Nobody’s Perfect

There are times when only a tripping line will do

One of the strangest exchanges I have ever had occurred in my days as a sailing instructor. My manager sidled up to me one day and asked, “Do you demonstrate all of the manoeuvres to your students in advance, before asking them to do it?”. Thinking this might be some kind of trick question, I thought for a moment, before replying that of course I did—how else would they know what to do? He then floored me by loudly proclaiming that “I never do—what if you get it wrong?”. I could have told him that surely that was the whole point of it—it would show that we can all make mistakes. That it’s how you recognise your error, take the appropriate action to stop it getting really messy, draw breath, and then go round again and do it right that matters. Mistakes are what we learn from, and that in itself was a valuable lesson for the students. But somehow I recognised that I’d be wasting my breath.

Who Never Makes A Mistake?

In my view, we’re none of us supermen, but if we work hard at it we can become capable sailors. Throw in commitment to life long learning and a large dash of humility and we can aspire to competence. To me, there are few other pastimes that require such a wide set of skills as becoming skipper of a yacht and going offshore cruising. And many of those skills are hard won, often the result of bitter experience—it’s a school of hard knocks.

As I’ve grown older I recognise more and more that ‘risk plays no part in adventure—planning does’, as the old British military maxim goes, so Lou and I plan and practice as much as possible, to ensure that when the time comes we know (hopefully?) what to do. And in the interest of candour, I still get things wrong!

And How…

Like last week. After a long, enforced lay-up, we had finally got Pèlerin back in the water and it was time to take her out for a gentle shakedown. All went well, and we decided to anchor for the night off a quiet beach where we had regularly seen other yachts at anchor. As this was the first time we’d anchored since our arrival in the Canary Islands we had our standard set-up of a 33kg Rocna with plenty of chain ready to go, picked a spot over sand, dropped the hook, set it, and when all seemed well, settled down for a peaceful night, gently riding to the ever present swell.

Next morning we decided to head across to another of the islands, and that’s when my complacency became apparent. As we motored up to retrieve the anchor, it came up solid—the anchor was snagged 8m down. No trip line either, so it was time to dig out the new wet suit, weight belt, snorkel and mask and get down there to sort it out.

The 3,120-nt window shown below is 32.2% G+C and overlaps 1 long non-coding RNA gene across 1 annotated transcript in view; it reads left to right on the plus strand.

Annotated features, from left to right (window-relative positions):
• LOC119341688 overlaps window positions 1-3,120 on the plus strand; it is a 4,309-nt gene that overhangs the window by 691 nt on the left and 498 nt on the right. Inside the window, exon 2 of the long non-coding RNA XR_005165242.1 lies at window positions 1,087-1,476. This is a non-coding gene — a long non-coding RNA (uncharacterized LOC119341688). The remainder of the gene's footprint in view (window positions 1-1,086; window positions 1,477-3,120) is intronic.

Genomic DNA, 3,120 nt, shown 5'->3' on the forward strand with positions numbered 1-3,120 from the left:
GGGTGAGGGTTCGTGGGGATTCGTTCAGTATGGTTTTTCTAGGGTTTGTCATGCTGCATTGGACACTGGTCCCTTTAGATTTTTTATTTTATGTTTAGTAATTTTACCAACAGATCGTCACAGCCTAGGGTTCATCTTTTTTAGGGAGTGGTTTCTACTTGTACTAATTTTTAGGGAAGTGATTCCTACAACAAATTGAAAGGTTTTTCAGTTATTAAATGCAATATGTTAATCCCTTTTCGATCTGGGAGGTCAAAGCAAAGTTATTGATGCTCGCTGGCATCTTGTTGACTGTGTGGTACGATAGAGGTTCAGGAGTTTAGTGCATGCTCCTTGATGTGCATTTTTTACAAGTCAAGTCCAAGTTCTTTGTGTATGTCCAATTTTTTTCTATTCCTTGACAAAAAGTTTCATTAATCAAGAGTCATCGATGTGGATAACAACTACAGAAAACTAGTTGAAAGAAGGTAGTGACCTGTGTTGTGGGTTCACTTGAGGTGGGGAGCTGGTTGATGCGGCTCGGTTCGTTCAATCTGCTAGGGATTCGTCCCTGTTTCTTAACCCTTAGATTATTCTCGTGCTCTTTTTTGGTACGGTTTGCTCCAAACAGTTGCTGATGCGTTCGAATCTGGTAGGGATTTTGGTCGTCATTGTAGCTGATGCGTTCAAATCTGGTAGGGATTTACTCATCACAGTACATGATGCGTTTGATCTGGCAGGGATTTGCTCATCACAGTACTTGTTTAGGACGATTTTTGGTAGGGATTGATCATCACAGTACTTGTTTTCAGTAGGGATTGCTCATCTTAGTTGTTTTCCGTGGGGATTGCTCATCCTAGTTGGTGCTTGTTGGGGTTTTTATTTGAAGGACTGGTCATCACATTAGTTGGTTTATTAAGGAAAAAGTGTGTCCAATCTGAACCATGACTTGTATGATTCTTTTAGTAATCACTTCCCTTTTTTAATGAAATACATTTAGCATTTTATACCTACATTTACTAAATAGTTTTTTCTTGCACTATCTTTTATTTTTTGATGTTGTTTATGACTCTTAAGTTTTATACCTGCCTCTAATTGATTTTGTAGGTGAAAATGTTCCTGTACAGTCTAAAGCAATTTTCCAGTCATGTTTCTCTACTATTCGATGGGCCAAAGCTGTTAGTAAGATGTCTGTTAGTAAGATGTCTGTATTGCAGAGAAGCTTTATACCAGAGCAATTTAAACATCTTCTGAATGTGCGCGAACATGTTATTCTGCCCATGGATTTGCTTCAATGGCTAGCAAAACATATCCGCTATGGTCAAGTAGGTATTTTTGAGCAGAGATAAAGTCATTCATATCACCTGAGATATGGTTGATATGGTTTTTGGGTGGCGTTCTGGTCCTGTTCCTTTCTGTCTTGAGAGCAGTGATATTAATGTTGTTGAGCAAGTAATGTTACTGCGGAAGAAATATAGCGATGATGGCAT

Off I went, complete with trip line and buoy, found the anchor (under a boulder) and dived down—to get within a metre of it before excessive buoyancy sent me back up to the surface. The new wetsuit (bought, but never tried) was thicker and more buoyant than the old, so it was back to Pèlerin for more weight. Start again, and this time all went well. Ten minutes later we were on our way, with no scars to show for it.

It Happens

But it could have been far more serious, if we’d had to move due to a major wind shift, or if the anchor had been deeper. And it was entirely avoidable—I should have checked the bottom on the chart, instead of just relying on having seen others out there before, which would have told me that the bottom was sand and stone. I should have changed the anchor to our big fisherman whilst we were in the boatyard—I had enough time, and knew that many serious cruisers reckon that the fisherman is THE anchor in the Canaries, with its predominantly rocky and foul bottom. I could have simply set up a trip line (but I hate them), and so resisted using one…But no harm was done, thankfully, and I was very lucky that such a timely wake-up call had no serious consequences.

Ultimately, we can all make mistakes, perhaps due to fatigue or debilitating seasickness, or even simple complacency in seemingly ideal locations or conditions. The former is blameless in one sense, the latter less so—but it’s the truth that we need to ward off each with equal vigour, as both can be punished equally harshly. And there is no dropping your guard when in charge of your craft—if you want an easier life, maybe take up bowling, or golf, anything! So I’m currently busy reviewing our practices for all eventualities yet again, starting in the foothills of planning and aiming for the summit of error free cruising, in the sure knowledge that in such a complex life, we may never get there—but we can, and we must, try, try and try again.

Any new ideas to ward off complacency gratefully received…Please leave a comment.

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Colin, European Correspondent here at AAC, is a deeply experienced offshore sailor who holds a Yachtmaster licence, and a gifted photographer and talented writer who has added a whole new dimension to Attainable Adventure Cruising. In addition, since Colin and Louise are from England and had their OVNI 435, Pèlerin built in France, they bring a European perspective to our site. You can read more about Colin and Louise and their business at their website.

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